The Student Voice will be a mobile-first digital publication that bridges a significant gap between undergraduate journalism students and high school journalists from diverse backgrounds who often lack mentorship. It establishes a virtual newsroom through weekly video conference sessions linking SOJC journalists and COE undergraduate aspiring educators with participating high school journalists and their faculty advisors across the nation. Journalism engages students in social issues by providing them with project-based opportunities to research, interview, write and create multimedia stories that can broaden their worldview and enlighten audiences. Research indicates that participation in high school journalism contributes to socialization into citizenship, providing students with opportunities to develop skills and experiences that are vital for civic engagement (Schofield & Monserrate, 2011). Civic values begin to take shape at an early age. However, many secondary school students lack direction and support. This project emphasizes underserved communities, and specifically creates opportunities for students of color. UO students benefit from engaging with diverse populations who represent the broad tapestry that encompasses our nation. Much of the student work produced will focus on social justice themes, further broadening participants and their audiences’ perspectives.
Leadership for Social Change: Increasing students relational and systemic understanding of the connections between leadership theory and practice
Instructor: José W. Meléndez
Meléndez will systematize his new teaching approach for Planning, Public Policy and Management 494: Leadership for Change. A year ago, he re-designed the course to engage students with the theoretical debates happening in the field of leadership and show how leadership is applied in a variety of professional settings. As the final requirement for students across the PPPM disciplinary programs, this course is one of the final opportunities to challenge and support future public servants’ understanding of what leadership is and could be. It has two distinct but inter-related tracks designed within: one for foundational theories on leadership and how leadership is perceived and practiced differently depending on the context, the audience, and the person taking on leadership roles; and one that focused on issues of race, power, privilege, and ally-ship. The latter is done through a collaboration with the city of Eugene’s Office of Human Rights & Neighborhood Involvement, by using their Hate & Bias Prevention and Response Toolkit. The course pushes all students to arrive at a deeper understanding of the structural forces at work that support or limit certain kinds of individuals from qualifying as leaders or enacting leadership. Through his redesign, Meléndez offers a pedagogy that responds to current events in a systemic and research-based approach, while creating a learning environment that supports his students to be ethical, reflective, curious, critical, and life-long learners in both their professional and personal lives.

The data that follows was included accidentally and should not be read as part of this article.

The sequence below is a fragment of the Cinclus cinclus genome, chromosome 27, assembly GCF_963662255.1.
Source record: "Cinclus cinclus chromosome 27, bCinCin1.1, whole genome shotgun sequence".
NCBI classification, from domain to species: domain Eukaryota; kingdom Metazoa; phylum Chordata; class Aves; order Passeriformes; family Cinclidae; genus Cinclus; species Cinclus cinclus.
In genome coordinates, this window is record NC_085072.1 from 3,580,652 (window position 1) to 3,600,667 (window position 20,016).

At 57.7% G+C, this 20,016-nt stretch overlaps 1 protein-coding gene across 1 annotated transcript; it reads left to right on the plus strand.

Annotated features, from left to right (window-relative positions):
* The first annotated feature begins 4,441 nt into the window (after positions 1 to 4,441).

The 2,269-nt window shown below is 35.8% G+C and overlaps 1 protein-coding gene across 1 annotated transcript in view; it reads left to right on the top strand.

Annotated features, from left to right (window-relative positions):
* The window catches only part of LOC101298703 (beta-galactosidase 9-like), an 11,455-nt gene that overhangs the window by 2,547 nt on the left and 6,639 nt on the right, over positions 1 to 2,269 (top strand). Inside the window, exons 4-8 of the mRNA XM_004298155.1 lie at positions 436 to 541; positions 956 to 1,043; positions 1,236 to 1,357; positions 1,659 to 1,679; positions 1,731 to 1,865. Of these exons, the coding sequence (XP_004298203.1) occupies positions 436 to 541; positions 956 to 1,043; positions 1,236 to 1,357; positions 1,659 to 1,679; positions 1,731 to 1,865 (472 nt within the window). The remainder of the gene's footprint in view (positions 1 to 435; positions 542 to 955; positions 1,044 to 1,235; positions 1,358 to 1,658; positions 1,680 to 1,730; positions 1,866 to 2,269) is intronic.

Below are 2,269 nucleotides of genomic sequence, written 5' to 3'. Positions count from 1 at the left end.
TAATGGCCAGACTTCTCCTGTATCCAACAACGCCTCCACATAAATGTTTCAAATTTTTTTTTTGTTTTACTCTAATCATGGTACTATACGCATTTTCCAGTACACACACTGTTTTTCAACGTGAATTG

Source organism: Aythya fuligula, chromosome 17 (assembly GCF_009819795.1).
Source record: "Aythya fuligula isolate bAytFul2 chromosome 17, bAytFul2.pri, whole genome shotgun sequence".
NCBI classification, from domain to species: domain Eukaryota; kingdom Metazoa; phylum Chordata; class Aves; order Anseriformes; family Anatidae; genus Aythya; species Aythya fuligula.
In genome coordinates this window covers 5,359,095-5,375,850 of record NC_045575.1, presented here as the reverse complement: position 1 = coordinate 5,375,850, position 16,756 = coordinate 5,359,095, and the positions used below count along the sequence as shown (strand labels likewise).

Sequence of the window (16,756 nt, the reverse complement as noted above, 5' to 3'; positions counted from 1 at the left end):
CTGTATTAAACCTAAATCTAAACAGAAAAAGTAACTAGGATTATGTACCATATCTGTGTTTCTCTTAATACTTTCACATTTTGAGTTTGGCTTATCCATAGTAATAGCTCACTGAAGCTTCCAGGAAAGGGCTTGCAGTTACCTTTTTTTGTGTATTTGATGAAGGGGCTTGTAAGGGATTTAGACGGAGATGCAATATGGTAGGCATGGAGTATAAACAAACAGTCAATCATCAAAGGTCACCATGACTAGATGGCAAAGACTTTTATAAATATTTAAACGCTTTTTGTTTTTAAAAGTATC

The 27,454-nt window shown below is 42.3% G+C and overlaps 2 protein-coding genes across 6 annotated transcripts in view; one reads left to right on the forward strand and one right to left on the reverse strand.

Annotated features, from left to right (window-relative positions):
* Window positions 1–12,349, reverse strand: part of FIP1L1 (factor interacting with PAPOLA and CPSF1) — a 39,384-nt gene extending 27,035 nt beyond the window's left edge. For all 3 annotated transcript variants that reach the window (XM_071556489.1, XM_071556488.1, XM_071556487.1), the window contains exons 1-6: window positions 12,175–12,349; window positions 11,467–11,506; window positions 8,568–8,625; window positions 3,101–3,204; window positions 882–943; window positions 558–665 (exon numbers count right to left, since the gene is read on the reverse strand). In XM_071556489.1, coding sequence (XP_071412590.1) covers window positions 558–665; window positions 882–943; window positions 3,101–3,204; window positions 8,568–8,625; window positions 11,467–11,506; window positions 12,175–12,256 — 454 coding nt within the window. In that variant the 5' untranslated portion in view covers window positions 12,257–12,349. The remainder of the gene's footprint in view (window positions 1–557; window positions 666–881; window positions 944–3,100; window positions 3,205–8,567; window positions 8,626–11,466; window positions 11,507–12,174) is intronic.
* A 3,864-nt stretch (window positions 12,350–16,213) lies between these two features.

Teaching the Eugene Lesbian Oral History Project
Instructor: Judith Raiskin
The Eugene Lesbian Oral History Project is a community-based, digital humanities project that preserves and shares the unique history of the lesbian community in Eugene, OR and its impact on Oregon culture and politics. Raiskin has created a collection of 84 video oral histories now housed in UO Special Collections and Archives and now she will make the contents accessible to students, useful for classroom lectures, and available for student research. She will create a website and an interactive digital exhibit to use this material in her classes as well as in classes across campus. With these tools, students will have the experience of working with original sources, an opportunity mostly reserved for students in small upper-division seminars. Inclusive teaching opportunities are at the core of this project since the website and exhibit allow students to watch and listen to “real people” discuss LGBTQ history and topics.
Teaching for Climate Activism
Instructor: Sarah Stapleton
This new course will survey current research and synthesize best practices for teaching about climate change. The course will draw from research across the fields of climate change education and communication as well as current curricula, books, and materials for communicating about climate change. The target audience is future teachers and others wanting to educate effectively about the impending global crisis. Moreover, the course is titled, “Teaching for Climate Activism,” to signal its political nature; the intent is not merely to help students know how to teach the science of climate change but to explore how to best teach climate change in a way that motivates others for climate action. To build in agency and activism for students in the course, the fourth credit hour of the course will involve students in creating and facilitating a multi-session workshop for local K-12 teachers on teaching about climate change.